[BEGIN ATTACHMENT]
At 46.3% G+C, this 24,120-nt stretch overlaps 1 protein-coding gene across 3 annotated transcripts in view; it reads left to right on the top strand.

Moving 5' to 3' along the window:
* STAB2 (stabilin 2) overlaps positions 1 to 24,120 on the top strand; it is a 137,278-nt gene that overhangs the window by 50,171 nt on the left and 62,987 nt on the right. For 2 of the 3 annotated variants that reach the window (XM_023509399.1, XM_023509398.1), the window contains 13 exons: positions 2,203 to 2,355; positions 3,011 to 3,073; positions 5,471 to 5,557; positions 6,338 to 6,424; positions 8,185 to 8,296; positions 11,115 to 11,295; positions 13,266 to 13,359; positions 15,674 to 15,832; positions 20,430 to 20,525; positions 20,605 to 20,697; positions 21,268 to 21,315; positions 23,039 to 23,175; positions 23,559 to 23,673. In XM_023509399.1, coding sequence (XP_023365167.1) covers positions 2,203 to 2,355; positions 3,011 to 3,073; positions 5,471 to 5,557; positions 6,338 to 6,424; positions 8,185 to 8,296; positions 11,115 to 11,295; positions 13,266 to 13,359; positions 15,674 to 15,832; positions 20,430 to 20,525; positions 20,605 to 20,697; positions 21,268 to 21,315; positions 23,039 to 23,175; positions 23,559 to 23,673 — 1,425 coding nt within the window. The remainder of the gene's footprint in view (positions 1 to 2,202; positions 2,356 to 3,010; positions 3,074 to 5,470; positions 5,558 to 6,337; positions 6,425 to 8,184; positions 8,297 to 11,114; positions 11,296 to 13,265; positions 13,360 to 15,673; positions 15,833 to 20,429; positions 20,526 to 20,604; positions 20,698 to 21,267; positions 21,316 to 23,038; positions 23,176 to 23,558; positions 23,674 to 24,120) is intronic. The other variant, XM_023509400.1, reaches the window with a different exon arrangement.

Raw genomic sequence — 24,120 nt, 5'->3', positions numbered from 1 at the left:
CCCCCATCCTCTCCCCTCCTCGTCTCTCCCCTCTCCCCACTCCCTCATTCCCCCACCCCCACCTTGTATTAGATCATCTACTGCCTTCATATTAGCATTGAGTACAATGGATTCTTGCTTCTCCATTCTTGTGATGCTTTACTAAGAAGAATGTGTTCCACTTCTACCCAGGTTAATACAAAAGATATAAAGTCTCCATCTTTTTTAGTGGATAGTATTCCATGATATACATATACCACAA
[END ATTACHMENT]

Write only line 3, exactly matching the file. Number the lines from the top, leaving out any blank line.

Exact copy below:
* STAB2 (stabilin 2) overlaps positions 1 to 24,120 on the top strand; it is a 137,278-nt gene that overhangs the window by 50,171 nt on the left and 62,987 nt on the right. For 2 of the 3 annotated variants that reach the window (XM_023509399.1, XM_023509398.1), the window contains 13 exons: positions 2,203 to 2,355; positions 3,011 to 3,073; positions 5,471 to 5,557; positions 6,338 to 6,424; positions 8,185 to 8,296; positions 11,115 to 11,295; positions 13,266 to 13,359; positions 15,674 to 15,832; positions 20,430 to 20,525; positions 20,605 to 20,697; positions 21,268 to 21,315; positions 23,039 to 23,175; positions 23,559 to 23,673. In XM_023509399.1, coding sequence (XP_023365167.1) covers positions 2,203 to 2,355; positions 3,011 to 3,073; positions 5,471 to 5,557; positions 6,338 to 6,424; positions 8,185 to 8,296; positions 11,115 to 11,295; positions 13,266 to 13,359; positions 15,674 to 15,832; positions 20,430 to 20,525; positions 20,605 to 20,697; positions 21,268 to 21,315; positions 23,039 to 23,175; positions 23,559 to 23,673 — 1,425 coding nt within the window. The remainder of the gene's footprint in view (positions 1 to 2,202; positions 2,356 to 3,010; positions 3,074 to 5,470; positions 5,558 to 6,337; positions 6,425 to 8,184; positions 8,297 to 11,114; positions 11,296 to 13,265; positions 13,360 to 15,673; positions 15,833 to 20,429; positions 20,526 to 20,604; positions 20,698 to 21,267; positions 21,316 to 23,038; positions 23,176 to 23,558; positions 23,674 to 24,120) is intronic. The other variant, XM_023509400.1, reaches the window with a different exon arrangement.